If you’re a vegetable gardener, please let me know in the comments section.  Otherwise I’ll ask Mr Google later in the day when the household chores are done.

……..and here are the shots made a few days ago with the Sony a6000 on ‘vivid’ picture style (below).

As most of the longtime followers know I’m an amateur photographer first and a gardener second. but you have to admit there’s something really intriguing/fascinating when you look at  vegetable plant details up this close.  It’s almost like there’s a whole miniature world to visit and admire.

Actually Spring onions are one of the best vegetables to observe.  Mine usually grow about 2-3 inches every day.  I’ve just pulled the last one out to make room for another herb seedling friends gave me.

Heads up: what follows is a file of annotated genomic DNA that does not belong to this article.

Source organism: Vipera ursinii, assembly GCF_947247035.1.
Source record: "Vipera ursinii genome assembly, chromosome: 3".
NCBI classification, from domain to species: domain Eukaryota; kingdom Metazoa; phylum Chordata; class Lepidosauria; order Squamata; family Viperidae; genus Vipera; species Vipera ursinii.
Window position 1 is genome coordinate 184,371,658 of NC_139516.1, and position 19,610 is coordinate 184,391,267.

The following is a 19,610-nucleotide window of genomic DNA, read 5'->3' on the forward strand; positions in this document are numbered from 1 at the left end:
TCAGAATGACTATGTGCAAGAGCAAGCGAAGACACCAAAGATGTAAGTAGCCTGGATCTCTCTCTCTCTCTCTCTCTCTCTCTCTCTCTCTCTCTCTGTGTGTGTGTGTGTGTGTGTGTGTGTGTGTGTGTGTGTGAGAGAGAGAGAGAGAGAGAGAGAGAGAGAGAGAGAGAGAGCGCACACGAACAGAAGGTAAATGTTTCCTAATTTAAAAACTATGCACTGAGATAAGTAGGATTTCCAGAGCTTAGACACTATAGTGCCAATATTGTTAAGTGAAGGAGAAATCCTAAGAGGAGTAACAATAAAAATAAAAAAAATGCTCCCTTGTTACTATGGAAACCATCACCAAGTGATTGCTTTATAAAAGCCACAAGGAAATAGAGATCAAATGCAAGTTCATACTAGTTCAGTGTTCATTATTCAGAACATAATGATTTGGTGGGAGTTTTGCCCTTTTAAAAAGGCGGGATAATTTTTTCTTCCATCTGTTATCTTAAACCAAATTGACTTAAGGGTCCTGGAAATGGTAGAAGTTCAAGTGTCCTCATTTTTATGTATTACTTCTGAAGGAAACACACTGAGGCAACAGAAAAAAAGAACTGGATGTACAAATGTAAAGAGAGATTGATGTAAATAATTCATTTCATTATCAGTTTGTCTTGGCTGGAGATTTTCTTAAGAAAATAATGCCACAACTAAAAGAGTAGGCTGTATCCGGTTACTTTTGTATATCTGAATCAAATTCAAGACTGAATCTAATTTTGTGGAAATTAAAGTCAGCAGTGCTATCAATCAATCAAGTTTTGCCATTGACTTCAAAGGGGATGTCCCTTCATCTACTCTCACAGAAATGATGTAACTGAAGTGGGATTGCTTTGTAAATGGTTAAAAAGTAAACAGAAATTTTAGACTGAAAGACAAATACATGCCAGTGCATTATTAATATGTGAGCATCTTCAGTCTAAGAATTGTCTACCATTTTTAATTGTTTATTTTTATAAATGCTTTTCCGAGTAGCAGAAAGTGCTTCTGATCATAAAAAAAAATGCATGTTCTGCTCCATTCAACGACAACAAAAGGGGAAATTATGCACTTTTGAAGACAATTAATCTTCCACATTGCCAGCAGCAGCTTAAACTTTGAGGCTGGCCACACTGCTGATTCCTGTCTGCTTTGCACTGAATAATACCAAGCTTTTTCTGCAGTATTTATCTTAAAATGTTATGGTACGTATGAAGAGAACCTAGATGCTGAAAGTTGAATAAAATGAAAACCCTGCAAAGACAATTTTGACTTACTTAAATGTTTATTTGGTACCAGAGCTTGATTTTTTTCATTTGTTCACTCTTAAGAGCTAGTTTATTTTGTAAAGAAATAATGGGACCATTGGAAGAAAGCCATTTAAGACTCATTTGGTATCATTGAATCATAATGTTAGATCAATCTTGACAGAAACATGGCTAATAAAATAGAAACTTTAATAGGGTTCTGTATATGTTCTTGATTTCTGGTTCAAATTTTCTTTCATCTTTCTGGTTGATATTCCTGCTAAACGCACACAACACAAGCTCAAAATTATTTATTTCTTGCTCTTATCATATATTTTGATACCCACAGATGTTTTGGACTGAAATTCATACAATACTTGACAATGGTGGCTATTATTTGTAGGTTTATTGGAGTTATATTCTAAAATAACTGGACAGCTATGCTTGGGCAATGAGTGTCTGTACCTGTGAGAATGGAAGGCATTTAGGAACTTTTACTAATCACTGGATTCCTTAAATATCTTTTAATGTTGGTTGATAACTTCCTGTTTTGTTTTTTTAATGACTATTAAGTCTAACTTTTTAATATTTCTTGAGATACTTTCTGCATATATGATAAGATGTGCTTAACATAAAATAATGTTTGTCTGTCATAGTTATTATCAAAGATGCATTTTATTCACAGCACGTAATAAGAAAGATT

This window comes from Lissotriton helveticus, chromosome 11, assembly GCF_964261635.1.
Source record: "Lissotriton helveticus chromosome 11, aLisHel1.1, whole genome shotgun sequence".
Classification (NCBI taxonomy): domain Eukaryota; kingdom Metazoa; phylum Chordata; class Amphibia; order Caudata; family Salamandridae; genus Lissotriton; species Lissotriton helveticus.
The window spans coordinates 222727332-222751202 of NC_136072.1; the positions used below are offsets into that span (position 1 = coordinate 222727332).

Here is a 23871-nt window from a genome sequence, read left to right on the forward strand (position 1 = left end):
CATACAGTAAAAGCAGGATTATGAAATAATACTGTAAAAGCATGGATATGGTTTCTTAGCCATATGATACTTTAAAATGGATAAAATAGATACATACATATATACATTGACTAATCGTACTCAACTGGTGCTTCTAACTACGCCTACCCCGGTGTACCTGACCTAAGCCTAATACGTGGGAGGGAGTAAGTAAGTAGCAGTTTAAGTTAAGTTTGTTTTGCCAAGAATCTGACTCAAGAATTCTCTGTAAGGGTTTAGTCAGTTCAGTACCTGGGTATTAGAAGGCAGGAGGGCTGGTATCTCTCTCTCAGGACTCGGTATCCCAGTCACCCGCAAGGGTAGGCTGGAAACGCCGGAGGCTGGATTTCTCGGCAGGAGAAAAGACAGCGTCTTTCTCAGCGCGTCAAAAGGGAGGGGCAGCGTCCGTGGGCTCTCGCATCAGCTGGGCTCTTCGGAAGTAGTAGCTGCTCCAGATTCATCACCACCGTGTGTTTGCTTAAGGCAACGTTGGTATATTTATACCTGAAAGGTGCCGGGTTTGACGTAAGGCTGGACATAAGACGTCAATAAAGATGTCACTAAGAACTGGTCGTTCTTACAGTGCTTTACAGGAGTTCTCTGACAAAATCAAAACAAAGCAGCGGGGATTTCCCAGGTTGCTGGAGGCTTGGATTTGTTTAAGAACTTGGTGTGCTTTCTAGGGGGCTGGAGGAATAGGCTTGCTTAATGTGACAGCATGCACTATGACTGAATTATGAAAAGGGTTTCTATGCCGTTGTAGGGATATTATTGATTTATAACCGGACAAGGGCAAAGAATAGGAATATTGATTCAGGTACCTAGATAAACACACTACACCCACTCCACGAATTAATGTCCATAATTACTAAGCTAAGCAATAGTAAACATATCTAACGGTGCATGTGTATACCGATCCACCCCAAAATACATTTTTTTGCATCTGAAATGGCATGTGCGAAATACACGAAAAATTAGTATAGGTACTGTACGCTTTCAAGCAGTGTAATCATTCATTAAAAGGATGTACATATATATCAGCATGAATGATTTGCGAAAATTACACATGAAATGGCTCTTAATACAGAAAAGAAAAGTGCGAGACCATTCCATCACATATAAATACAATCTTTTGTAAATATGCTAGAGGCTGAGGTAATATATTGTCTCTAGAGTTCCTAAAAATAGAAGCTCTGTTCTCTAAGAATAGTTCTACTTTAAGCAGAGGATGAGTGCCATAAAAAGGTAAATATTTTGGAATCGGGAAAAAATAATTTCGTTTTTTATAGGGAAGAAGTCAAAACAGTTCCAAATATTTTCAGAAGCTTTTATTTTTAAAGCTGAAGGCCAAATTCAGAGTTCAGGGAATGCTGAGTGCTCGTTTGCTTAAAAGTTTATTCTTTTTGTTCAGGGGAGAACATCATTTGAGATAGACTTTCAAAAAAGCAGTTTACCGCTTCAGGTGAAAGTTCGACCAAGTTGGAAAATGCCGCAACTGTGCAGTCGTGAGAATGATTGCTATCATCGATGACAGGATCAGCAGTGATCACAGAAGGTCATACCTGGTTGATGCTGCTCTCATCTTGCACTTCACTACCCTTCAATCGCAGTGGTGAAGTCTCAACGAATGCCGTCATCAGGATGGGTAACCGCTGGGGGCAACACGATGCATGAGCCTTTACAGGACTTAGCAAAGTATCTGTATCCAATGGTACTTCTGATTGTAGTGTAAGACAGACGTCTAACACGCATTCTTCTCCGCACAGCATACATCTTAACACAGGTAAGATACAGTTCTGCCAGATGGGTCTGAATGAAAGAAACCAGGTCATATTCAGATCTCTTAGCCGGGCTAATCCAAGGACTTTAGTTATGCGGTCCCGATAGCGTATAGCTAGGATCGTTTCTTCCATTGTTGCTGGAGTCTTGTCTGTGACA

I went for a short walk (15 minutes for normal people, 2 hours for me) down to the nearest pond on Saturday, so when I’ve got time to review the afternoon’s photos and put together a post,  I have some bird images to share.

I have to admit that the pain in my right hip was so severe (despite an extra dose of painkillers), I vowed to never go for a nature walk again after I got home.  Sometimes I think nature walks will be permanently off the agenda now that my total hip replacement surgery has had to be cancelled and I’m limping around like a little old lady.  Other times, I think …..just one more tiny walk and I’ll happily retire from nature photography (and I push the pain limits), but I suspect I’m doing more damage to my hip by walking.  It’s a ‘wear and tear’ injury osteoarthritis, so the Orthopaedic surgeon said, not an ‘old age’ degenerative problem.